One of the major challenges in recurve archery is the archers’ paradox. It can be quite a hassle to tune your button and arrow to make sure that it’s set up correctly. Since most compound bows are shoot through, you don’t have to worry about the archers’ paradox. Therefore I believe compound and recurve bows are very similar in terms of complexity.
Recurve bows are more forgiving
Some archers believe that recurve bows tend to be a bit more forgiving. For example, a compound bow can derail if you draw the bow incorrectly. Although this can cause major damage, I have never seen it happen at the range. You really have to mess up a lot of things to make it derail. With recurve bows, something similar can happen. If your string or limbs are fitted incorrectly, your limbs might fly upon release. Don’t be afraid though, if you are careful and make sure to follow all guidelines, you will never experience these issues.
You need more strength for a compound bow
It’s true that compound bows tend to have a higher draw weight than recurve bows, but this is only part of the story. With recurve archery, the heaviest part is when you are at full draw. At this point, you have to aim and release the string, which often takes about 10 seconds. This can be quite a burden on your muscles, especially when you are just starting. Compound bows have a let-off for exactly this reason. Therefore you can shoot a higher draw weight while experiencing less muscle strain. I for example shoot a 26 LBS recurve bow and a 45 LBS compound bow. After a shooting session with the compound bow, my muscles feel just as tired as when I was shooting with the recurve bow.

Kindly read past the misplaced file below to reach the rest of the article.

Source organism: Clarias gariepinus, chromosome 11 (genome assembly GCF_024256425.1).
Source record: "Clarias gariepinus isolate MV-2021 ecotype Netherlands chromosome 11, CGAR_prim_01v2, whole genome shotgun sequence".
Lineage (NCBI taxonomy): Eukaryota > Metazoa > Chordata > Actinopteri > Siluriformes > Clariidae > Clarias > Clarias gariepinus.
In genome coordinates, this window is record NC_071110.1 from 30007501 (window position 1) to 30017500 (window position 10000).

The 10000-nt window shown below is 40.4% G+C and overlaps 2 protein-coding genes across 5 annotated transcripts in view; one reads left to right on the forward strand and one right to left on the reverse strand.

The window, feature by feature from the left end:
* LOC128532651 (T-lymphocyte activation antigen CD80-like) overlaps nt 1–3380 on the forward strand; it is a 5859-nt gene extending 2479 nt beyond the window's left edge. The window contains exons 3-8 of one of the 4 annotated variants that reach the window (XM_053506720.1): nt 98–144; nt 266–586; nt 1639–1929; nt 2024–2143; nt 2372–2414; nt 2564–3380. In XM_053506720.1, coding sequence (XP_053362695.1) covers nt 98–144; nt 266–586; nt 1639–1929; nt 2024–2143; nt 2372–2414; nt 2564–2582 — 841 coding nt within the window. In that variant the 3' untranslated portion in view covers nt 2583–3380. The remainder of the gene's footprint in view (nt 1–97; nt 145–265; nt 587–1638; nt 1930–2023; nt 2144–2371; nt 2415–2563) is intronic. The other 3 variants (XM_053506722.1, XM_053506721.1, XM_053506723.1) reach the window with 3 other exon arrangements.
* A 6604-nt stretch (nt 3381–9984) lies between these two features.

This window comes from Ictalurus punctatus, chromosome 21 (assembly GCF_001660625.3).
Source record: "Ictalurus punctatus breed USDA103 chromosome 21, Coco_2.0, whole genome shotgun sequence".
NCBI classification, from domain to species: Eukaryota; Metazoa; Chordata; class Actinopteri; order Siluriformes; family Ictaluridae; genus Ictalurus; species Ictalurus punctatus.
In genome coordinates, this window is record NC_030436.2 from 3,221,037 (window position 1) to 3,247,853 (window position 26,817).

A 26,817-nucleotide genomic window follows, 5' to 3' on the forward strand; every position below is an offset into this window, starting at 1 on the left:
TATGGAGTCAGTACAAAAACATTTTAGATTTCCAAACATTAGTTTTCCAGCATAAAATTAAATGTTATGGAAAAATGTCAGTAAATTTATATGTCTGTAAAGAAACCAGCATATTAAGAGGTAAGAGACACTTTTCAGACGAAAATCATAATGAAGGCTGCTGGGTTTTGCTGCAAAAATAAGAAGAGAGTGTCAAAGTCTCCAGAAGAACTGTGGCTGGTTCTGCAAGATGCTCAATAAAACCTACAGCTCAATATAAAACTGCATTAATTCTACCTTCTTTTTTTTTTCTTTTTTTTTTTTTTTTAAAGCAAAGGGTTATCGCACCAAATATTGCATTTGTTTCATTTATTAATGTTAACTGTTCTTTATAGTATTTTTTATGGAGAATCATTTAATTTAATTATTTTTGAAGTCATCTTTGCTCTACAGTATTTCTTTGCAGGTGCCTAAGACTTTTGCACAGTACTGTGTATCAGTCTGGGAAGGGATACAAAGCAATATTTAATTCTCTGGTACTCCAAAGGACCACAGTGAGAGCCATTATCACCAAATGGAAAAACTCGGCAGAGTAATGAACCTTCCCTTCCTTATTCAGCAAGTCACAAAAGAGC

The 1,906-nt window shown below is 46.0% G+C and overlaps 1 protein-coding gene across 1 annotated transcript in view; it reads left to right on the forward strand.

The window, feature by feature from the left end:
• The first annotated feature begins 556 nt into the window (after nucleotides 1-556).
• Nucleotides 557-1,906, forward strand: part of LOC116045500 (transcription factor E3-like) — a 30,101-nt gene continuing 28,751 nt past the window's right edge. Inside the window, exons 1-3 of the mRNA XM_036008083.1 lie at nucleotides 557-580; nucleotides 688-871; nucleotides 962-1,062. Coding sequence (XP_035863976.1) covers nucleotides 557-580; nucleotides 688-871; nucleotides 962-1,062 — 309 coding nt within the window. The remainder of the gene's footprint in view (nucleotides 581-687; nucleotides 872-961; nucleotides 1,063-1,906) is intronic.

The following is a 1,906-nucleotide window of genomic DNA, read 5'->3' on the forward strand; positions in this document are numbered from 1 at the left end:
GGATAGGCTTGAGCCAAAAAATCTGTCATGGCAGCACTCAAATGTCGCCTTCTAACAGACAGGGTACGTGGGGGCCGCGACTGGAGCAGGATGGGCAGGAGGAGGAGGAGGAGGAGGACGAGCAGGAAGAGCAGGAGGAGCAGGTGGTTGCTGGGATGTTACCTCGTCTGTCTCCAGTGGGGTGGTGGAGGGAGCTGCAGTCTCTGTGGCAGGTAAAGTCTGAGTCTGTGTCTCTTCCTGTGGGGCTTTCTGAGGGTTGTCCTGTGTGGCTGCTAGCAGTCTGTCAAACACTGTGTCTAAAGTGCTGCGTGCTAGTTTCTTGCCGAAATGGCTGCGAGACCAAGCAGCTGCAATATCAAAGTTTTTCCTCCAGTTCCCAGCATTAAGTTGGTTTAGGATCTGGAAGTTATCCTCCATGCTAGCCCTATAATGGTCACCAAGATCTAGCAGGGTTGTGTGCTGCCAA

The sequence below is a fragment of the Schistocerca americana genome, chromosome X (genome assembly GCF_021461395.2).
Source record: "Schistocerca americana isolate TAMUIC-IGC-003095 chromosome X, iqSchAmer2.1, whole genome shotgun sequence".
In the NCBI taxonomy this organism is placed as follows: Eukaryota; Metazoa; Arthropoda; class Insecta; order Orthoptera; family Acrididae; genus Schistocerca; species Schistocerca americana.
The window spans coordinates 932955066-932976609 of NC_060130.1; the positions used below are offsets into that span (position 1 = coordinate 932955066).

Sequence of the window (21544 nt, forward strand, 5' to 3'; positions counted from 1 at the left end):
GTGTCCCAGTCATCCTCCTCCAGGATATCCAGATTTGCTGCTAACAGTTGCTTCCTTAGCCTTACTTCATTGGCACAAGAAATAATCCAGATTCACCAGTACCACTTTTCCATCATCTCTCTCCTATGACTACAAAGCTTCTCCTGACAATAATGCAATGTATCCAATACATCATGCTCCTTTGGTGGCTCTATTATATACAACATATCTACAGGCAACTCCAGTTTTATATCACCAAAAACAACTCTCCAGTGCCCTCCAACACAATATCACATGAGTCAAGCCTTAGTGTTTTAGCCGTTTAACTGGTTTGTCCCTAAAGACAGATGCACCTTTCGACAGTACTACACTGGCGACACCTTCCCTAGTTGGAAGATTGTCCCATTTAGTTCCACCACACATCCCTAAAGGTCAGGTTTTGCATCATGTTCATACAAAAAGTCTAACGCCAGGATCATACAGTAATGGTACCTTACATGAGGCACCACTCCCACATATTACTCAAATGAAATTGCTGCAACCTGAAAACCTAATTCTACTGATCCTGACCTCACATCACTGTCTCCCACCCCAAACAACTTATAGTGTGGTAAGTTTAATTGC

Click here to see a comparison chart of draw weights of recurve and compound bows.
Compound archery is more expensive
For many people, compound archery seems more expensive than recurve archery. If you compare a bare recurve bow to a fully equipped compound bow this is true, but that is not a valid comparison. If you buy a fully equipped compound and recurve bow, they will cost about the same. Of course, there is a lot of variation between offers, but you can get a decent compound bow below $500,-. If you want to know more about these cheap compound bows, check out my dedicated article:
So why do so many archers start with recurve?